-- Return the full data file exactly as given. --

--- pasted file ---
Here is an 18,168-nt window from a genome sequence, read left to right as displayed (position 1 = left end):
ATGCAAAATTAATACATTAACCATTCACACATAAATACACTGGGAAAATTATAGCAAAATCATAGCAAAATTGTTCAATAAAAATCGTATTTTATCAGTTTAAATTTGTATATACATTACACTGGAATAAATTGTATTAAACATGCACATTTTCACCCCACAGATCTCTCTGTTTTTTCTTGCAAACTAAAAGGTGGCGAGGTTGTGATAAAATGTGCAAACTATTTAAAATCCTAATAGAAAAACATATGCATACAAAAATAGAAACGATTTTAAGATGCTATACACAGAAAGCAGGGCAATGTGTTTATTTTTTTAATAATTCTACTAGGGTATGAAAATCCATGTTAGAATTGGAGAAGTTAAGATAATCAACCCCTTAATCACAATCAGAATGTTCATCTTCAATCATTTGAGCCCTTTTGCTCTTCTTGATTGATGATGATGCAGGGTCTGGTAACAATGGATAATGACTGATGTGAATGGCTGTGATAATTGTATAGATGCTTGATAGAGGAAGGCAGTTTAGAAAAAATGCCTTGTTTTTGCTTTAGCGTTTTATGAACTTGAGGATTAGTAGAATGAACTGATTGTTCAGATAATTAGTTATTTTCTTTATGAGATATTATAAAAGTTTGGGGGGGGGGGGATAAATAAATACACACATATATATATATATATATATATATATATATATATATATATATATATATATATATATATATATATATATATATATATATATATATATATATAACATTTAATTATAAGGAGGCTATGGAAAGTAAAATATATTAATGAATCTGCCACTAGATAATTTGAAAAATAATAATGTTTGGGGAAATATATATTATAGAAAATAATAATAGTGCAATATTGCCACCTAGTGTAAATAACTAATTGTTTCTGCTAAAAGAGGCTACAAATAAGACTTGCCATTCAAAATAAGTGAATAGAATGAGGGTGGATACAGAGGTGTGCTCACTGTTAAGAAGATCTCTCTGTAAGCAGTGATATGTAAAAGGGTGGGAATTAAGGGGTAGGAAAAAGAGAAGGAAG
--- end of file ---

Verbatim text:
Here is an 18,168-nt window from a genome sequence, read left to right as displayed (position 1 = left end):
ATGCAAAATTAATACATTAACCATTCACACATAAATACACTGGGAAAATTATAGCAAAATCATAGCAAAATTGTTCAATAAAAATCGTATTTTATCAGTTTAAATTTGTATATACATTACACTGGAATAAATTGTATTAAACATGCACATTTTCACCCCACAGATCTCTCTGTTTTTTCTTGCAAACTAAAAGGTGGCGAGGTTGTGATAAAATGTGCAAACTATTTAAAATCCTAATAGAAAAACATATGCATACAAAAATAGAAACGATTTTAAGATGCTATACACAGAAAGCAGGGCAATGTGTTTATTTTTTTAATAATTCTACTAGGGTATGAAAATCCATGTTAGAATTGGAGAAGTTAAGATAATCAACCCCTTAATCACAATCAGAATGTTCATCTTCAATCATTTGAGCCCTTTTGCTCTTCTTGATTGATGATGATGCAGGGTCTGGTAACAATGGATAATGACTGATGTGAATGGCTGTGATAATTGTATAGATGCTTGATAGAGGAAGGCAGTTTAGAAAAAATGCCTTGTTTTTGCTTTAGCGTTTTATGAACTTGAGGATTAGTAGAATGAACTGATTGTTCAGATAATTAGTTATTTTCTTTATGAGATATTATAAAAGTTTGGGGGGGGGGGGATAAATAAATACACACATATATATATATATATATATATATATATATATATATATATATATATATATATATATATATATATATATATATATATATATATATATATATAACATTTAATTATAAGGAGGCTATGGAAAGTAAAATATATTAATGAATCTGCCACTAGATAATTTGAAAAATAATAATGTTTGGGGAAATATATATTATAGAAAATAATAATAGTGCAATATTGCCACCTAGTGTAAATAACTAATTGTTTCTGCTAAAAGAGGCTACAAATAAGACTTGCCATTCAAAATAAGTGAATAGAATGAGGGTGGATACAGAGGTGTGCTCACTGTTAAGAAGATCTCTCTGTAAGCAGTGATATGTAAAAGGGTGGGAATTAAGGGGTAGGAAAAAGAGAAGGAAG